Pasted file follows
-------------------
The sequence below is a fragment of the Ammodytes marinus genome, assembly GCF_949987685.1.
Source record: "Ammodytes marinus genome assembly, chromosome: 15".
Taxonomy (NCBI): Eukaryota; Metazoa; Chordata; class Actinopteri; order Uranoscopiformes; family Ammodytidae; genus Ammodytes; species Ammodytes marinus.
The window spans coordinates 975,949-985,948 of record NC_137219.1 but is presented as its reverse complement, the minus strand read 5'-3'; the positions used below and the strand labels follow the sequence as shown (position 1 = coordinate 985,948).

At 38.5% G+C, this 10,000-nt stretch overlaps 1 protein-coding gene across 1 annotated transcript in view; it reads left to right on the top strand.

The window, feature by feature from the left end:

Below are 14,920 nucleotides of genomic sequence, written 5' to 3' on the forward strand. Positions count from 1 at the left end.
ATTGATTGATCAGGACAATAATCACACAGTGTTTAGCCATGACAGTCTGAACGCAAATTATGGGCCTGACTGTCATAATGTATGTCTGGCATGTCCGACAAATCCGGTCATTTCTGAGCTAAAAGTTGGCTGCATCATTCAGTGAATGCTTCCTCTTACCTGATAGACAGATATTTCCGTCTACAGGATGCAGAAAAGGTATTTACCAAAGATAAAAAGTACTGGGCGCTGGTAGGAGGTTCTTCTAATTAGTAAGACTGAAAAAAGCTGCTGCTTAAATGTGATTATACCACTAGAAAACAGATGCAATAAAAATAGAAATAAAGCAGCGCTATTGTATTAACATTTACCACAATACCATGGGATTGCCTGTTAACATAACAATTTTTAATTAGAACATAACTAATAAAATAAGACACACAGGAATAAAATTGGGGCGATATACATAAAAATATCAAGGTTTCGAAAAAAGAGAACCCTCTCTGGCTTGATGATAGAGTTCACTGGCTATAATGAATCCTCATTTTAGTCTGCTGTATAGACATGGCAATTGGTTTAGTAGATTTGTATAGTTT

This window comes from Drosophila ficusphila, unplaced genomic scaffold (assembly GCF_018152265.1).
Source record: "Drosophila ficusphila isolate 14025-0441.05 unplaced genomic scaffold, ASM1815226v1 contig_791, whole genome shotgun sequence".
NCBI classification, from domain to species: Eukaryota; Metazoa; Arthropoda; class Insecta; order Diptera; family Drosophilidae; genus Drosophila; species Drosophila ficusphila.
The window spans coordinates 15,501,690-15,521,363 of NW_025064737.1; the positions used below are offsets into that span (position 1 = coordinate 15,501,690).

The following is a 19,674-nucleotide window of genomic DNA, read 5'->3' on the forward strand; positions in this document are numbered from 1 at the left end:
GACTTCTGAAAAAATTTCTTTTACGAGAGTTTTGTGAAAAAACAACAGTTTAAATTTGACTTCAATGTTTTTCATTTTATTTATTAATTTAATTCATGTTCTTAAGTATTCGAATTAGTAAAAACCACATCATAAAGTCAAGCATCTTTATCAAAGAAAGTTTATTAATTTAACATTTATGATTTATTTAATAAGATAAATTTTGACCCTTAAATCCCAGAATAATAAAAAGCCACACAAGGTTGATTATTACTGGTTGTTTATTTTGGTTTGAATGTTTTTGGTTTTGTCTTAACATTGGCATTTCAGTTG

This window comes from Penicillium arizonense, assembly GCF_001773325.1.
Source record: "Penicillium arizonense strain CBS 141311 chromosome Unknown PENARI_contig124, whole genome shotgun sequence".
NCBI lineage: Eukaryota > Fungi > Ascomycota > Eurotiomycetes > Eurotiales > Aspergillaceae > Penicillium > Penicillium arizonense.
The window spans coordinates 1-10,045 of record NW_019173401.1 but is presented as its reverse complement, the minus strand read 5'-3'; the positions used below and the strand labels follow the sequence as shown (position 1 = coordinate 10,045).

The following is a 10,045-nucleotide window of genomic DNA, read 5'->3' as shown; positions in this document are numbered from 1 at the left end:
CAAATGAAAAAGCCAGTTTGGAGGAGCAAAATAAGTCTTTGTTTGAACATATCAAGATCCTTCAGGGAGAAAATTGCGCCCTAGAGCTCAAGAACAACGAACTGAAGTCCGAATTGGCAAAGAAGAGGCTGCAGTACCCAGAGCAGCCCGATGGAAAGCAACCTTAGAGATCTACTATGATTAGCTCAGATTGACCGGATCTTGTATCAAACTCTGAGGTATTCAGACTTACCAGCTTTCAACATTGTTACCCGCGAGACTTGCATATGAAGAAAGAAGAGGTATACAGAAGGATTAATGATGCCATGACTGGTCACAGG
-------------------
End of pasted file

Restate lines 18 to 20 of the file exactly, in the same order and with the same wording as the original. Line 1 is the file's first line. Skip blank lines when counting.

The window spans coordinates 1-10,045 of record NW_019173401.1 but is presented as its reverse complement, the minus strand read 5'-3'; the positions used below and the strand labels follow the sequence as shown (position 1 = coordinate 10,045).

The following is a 10,045-nucleotide window of genomic DNA, read 5'->3' as shown; positions in this document are numbered from 1 at the left end:
CAAATGAAAAAGCCAGTTTGGAGGAGCAAAATAAGTCTTTGTTTGAACATATCAAGATCCTTCAGGGAGAAAATTGCGCCCTAGAGCTCAAGAACAACGAACTGAAGTCCGAATTGGCAAAGAAGAGGCTGCAGTACCCAGAGCAGCCCGATGGAAAGCAACCTTAGAGATCTACTATGATTAGCTCAGATTGACCGGATCTTGTATCAAACTCTGAGGTATTCAGACTTACCAGCTTTCAACATTGTTACCCGCGAGACTTGCATATGAAGAAAGAAGAGGTATACAGAAGGATTAATGATGCCATGACTGGTCACAGG